- EUR/USD is making an attempt to recover amid signs of improvement.
- A turbulent quarter comes to an end and the mood may turn again.
- The technical picture remains bearish for the pair.
EUR/USD is making an attempt to recover. The immediate trigger has been the upbeat German Retail Sales report that showed a jump of 0.9% in February, much better than a drop of the same scale that was expected. Year over year, consumers spent 4.7% more than February 2018, a positive development.
Zooming out from the immediate reaction, the market mood has also improved and stock markets are up. There are three reasons behind the better mood:
1) Bullard dismisses yield curve concerns
Saint Louis Fed President James Bullard, a known dove, did not seem deterred by the inversion of the bond yield curve. While he acknowledged that it was an early warning of a recession in the past, he would want to see it consistently inverted and at many maturities. He also added that the US economy is doing quite well.
New York Fed President John Williams, not a dove, said that things are different than in the past, also playing down the main market concern.
2) US-Chinese trade talks
US Treasury Secretary Steven Mnuchin and Trade Representative Robert Lighthizer are in Beijing for trade talks. The reports coming out talk about patience in reaching a deal. In addition, both sides are reportedly working on ways to defuse the trade war.
President Donald Trump recently said that tariffs would remain in place, but these reports provide hope for the global economy.
Today is the last trading day of the week, the month, the quarter, and the fiscal year in Japan. Money managers are making a last-minute adjustment to rebalance their portfolios. After markets suffered losses in recent days, there is room for an upside adjustment.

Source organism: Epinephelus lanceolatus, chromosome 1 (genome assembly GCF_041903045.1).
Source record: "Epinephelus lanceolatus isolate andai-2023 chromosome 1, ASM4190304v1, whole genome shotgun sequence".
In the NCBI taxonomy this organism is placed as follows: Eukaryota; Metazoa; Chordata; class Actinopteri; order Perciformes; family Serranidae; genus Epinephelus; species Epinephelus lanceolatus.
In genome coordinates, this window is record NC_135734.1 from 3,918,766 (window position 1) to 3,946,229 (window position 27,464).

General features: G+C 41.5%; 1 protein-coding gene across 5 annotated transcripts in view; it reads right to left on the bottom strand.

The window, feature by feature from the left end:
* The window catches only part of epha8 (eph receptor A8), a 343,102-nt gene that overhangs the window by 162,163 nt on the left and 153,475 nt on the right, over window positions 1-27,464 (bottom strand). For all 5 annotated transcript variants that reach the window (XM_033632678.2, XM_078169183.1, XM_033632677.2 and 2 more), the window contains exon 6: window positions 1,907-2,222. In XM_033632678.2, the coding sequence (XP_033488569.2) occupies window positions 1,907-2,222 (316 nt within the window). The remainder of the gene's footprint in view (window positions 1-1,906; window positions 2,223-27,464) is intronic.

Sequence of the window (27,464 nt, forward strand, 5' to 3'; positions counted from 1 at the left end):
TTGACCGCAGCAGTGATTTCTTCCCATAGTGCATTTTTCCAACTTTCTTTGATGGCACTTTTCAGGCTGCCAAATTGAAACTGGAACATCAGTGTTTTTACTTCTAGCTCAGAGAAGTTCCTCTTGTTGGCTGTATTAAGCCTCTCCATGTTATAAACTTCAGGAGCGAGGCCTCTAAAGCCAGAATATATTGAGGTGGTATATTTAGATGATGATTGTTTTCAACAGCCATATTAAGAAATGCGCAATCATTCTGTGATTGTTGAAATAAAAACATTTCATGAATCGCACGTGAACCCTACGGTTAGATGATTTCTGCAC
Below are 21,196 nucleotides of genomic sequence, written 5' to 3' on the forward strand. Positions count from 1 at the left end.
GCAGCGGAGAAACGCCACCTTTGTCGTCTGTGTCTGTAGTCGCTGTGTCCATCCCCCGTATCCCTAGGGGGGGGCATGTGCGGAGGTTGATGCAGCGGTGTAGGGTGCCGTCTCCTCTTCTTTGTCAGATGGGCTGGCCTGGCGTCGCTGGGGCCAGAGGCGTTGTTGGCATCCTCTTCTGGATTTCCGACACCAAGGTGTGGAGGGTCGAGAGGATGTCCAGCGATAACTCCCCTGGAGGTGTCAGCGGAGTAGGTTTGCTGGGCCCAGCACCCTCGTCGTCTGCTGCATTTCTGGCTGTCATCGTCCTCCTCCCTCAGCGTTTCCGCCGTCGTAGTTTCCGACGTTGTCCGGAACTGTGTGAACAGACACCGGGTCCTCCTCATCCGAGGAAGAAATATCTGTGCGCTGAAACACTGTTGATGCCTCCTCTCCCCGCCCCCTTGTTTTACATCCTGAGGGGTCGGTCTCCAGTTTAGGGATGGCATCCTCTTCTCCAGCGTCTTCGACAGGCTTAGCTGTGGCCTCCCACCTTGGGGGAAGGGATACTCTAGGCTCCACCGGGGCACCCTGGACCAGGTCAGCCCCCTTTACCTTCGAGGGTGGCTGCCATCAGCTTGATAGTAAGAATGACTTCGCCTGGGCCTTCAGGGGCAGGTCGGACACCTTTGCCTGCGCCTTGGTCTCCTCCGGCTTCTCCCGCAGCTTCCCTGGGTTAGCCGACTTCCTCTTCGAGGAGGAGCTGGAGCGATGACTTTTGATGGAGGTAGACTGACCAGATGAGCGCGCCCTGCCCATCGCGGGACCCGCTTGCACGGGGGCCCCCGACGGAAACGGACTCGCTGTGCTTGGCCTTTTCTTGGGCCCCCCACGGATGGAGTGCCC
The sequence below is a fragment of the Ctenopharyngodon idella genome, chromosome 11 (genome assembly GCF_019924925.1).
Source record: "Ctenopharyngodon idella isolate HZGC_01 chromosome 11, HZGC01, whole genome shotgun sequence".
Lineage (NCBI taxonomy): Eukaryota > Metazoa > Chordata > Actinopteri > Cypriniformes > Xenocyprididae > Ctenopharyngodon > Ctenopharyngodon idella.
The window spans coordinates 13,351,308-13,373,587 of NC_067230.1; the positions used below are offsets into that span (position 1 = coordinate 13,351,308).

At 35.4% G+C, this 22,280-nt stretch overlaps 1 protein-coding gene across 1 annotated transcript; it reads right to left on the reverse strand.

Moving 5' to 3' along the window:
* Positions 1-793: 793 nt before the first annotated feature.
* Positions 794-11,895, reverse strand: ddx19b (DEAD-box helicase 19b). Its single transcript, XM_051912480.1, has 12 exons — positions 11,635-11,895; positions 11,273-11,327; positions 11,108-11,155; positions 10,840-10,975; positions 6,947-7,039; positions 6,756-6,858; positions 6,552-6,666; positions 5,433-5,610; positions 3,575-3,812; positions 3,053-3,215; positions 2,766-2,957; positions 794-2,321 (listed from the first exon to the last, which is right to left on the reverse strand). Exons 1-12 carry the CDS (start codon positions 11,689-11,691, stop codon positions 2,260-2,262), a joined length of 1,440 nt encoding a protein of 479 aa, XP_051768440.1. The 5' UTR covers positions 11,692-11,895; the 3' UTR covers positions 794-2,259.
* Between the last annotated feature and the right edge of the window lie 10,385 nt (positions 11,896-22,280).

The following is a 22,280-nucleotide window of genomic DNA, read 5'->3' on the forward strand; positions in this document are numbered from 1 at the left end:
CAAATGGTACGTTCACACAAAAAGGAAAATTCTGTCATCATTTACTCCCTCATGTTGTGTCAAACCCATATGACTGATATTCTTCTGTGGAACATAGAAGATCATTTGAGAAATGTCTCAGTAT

All in all, a better mood favors the Euro against the US Dollar and the Japanese Yen.
What’s next? German labor market data is projected to remain upbeat and Italy’s CPI to pick up. US releases are of higher importance. The Fed’s preferred inflation gauge, the Core PCE Price Index, is projected to rise by 0.2% and stick below 2% YoY. Personal Income, Personal Spending, and perhaps most importantly, the final Consumer Sentiment measure from the University of Michigan will be of interest. US New Home Sales seal the quarter’s economic releases.
On Thursday, the US reported weaker-than-expected GDP data: 2.2% annualized growth in Q4 2018, but this may be a Goldilocks figure for the greenback.
And if these factors are not enough, there’s always Brexit. Embattled UK PM Theresa May will bring her Brexit accord to a third vote in a slightly different form: MPs will only vote on the Withdrawal Agreement, not on the full accord. The change was needed due to procedural demands from Speaker John Bercow.
Despite offering to resign in case the accord passes, the House will likely reject the accord. This may initially be pound-negative, but additional indicative votes on Monday open the door to better scenarios. The euro may be impacted by today’s vote, but it is hard to gauge exactly how.
EUR/USD Technical Analysis
EUR/USD is trading below downtrend resistance as depicted by the thick black line on the four-hour chart. It limits any upside move. Momentum remains to the downside and the Relative Strength Index is leaning lower without entering oversold conditions below 30. Moreover, the 50 Simple Moving Average crossed the 200 SMA to the downside, a bearish sign.
Support awaits at 1.1212 which was the low point on Thursday. 1.1176 was the lowest level in 2019. The next levels already date back to 2017: 1.1115 and 1.1025 are next down the line.
1.1240 separated ranges in recent days and serves as resistance. 1.1275 was a swing low last week and 1.1285 capped the pair earlier this week. 1.1315 is where the 50 and 200 SMAs meet. 1.1335 was another peak.